It is important to note that your directional preference may change from day to day and that is completely normal, but establishing this preference each day allows you to understand your body’s response, improve your symptoms, and give you control over these symptoms. 


Perform the above exercise to explore whether lumbar flexion (posterior pelvic tilt) or lumbar extension (anterior pelvic tilt) feels better for you and your symptoms, be sure to lean into the position that feels better and slowly work on introducing the other position as you can tolerate.


If lumbar extension feels best, trying some of the above exercises may feel good! Give it a try!


Sciatic Nerve Mobility:

Another critical piece of sciatic nerve treatment is addressing nerve mobility. This starts with a sciatic nerve slider in which you are mobilizing the sciatic nerve without placing a painful level of tension on it. Since the nerve crosses you’re the joints of your spine, hip, knee, and ankle. You can perform a nerve slider by slumping into lumbar flexion, straightening your leg, and pointing your toe, thus moving your knee across these joints without excessively tensioning it.



As this gets more comfortable you will want to progress to sciatic nerve tensioners which are performed as above but by pulling your foot up toward your face at the end –  placing a greater amount of tension across the sciatic nerve (4). While this may bring on some pain, it can also serve as a desensitization exercise. Thus the goal of the tensioner is to reproduce the nerve pain momentarily, then shut that pain off upon returning to the starting position. By repeating this exercise and allowing the pain to return to baseline in between repetitions, you are desensitizing the nerve and decreasing its irritability. 



In addition to these key elements, you will also want to incorporate hip mobility exercises as well as a robust progressively overloaded strength program. Since sciatica can often result in tissues being irritated from an overloading incident, we want to make sure we are building up the strength of the tissues in your core, low back, hips, and legs to prepare those tissues for the rigors of everyday life. Strengthening exercises of the glutes, core, and back muscles are some of the best ways to make sure you are building a strong resilient lower back (3).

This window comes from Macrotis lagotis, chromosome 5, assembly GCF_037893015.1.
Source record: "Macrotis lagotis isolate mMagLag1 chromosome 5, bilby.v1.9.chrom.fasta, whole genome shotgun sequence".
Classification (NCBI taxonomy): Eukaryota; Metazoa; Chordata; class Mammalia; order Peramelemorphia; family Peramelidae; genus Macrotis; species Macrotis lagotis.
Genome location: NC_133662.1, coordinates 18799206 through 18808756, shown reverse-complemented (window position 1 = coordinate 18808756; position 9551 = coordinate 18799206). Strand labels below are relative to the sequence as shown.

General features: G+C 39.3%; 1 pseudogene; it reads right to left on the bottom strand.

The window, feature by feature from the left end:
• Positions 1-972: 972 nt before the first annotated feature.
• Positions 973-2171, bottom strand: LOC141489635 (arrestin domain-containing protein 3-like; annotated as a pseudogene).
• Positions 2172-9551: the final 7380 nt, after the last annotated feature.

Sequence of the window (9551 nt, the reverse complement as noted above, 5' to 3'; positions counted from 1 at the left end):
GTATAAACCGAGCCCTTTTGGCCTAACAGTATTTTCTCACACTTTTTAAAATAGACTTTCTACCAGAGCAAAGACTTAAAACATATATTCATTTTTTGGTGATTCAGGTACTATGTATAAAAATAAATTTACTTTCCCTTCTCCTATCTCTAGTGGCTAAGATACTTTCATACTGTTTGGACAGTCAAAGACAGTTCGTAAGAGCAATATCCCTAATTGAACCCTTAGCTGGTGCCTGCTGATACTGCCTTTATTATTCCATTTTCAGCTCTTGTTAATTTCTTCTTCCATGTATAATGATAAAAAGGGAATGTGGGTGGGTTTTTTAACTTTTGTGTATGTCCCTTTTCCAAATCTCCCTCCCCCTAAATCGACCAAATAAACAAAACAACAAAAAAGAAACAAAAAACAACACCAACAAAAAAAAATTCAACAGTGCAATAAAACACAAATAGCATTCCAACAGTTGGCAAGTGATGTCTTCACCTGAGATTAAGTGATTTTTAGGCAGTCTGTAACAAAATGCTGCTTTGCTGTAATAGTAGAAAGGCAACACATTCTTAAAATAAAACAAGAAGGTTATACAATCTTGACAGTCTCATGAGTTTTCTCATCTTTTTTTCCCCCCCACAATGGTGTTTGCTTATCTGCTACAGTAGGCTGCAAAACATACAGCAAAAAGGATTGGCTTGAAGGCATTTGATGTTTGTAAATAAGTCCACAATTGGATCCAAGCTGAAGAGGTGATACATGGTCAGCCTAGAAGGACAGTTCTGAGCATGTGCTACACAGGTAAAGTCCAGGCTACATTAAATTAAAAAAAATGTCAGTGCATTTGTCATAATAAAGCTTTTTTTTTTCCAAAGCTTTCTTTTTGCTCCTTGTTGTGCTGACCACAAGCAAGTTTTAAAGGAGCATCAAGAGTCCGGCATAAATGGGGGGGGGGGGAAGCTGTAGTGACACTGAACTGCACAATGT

Starting with a dead bug such as this and progressing to a dead bug such as the below exercise will help with strengthening the supportive muscles of your core, lower back, and hips.


Closing Thoughts:

Nerve pain can be really scary, but you should know that a majority of people recover from nerve pain without any kind of medical procedure or long-term disability. Meaning: This will get better!



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Some of the keys to helping it get better faster include:

  1. Continuing to move 
  2. Establishing a daily directional preference of lumbar flexion or extension
  3. Performing nerve mobility exercises starting with sliders and progressing to tensioners
  4. Maintaining your hip mobility to relieve excess stress on your lower back
  5. Strengthening your core, back, and hip muscles with progressively overloaded exercises.



  1. Miller KJ. Physical assessment of lower extremity radiculopathy and sciatica. J Chiropr Med. 2007;6(2):75-82. doi:10.1016/j.jcme.2007.04.001
  2. Valat JP, Genevay S, Marty M, Rozenberg S, Koes B. Sciatica. Best Pract Res Clin Rheumatol. 2010;24(2):241-252. doi:10.1016/j.berh.2009.11.005
  3. Delitto A, Erhard RE, Bowling RW. A treatment-based classification approach to low back syndrome: identifying and staging patients for conservative treatment. Phys Ther. 1995;75(6):470-489. doi:10.1093/ptj/75.6.470
  4. George SZ, Fritz JM, Silfies SP, et al. Interventions for the Management of Acute and Chronic Low Back Pain: Revision 2021. J Orthop Sports Phys Ther. 2021;51(11):CPG1-CPG60. doi:10.2519/jospt.2021.0304
  5. Delitto A, George SZ, Van Dillen L, et al. Low back pain. J Orthop Sports Phys Ther. 2012;42(4):A1-A57. doi:10.2519/jospt.2012.42.4.A1


About The Author

Tommy Mandala, PT, DPT, SCS, OCS, CSCS

[P]rehab Writer & Content Creator

Tommy Mandala is a Doctor of Physical Therapy, Board Certified Clinical Specialist in Sports & Orthopedics, and Certified Strength and Conditioning Specialist in New York City. He is the founder of ALL IN ACL, a digital coaching platform dedicated exclusively to helping ACLers return to the life they had before their injury with full confidence in their knee. Prior to that, he worked in the sports clinic at Hospital for Special Surgery, the #1 Orthopedic Hospital in the country. While there, he had the opportunity to hone his skills as an ACL specialist working closely with world renowned surgeons and evaluating patients from all over the world. He completed his sports residency training at the University of Delaware where he had opportunities to work with many of their Division I sports teams as well as the Philadelphia 76’ers NBA G-league affiliate, the Delaware Blue Coats. He also trained at Champion Sports Medicine in Birmingham, Alabama where he had the opportunity to learn from researchers in the American Sports Medicine Institute. Currently, Tommy works exclusively with ACLers through his digital coaching model. While many of these clients are athletes, Tommy works with ACLers of all different abilities helping them to build the strength they need to overcome this unique injury. One of his favorite aspects of his job is taking active clients who have never been a “gym person” before and showing them the amazing things that happen when they learn to strength train.

Disclaimer – The content here is designed for information & education purposes only and is not intended for medical advice.

About the author : Tommy Mandala PT, DPT, SCS, OCS, CSCS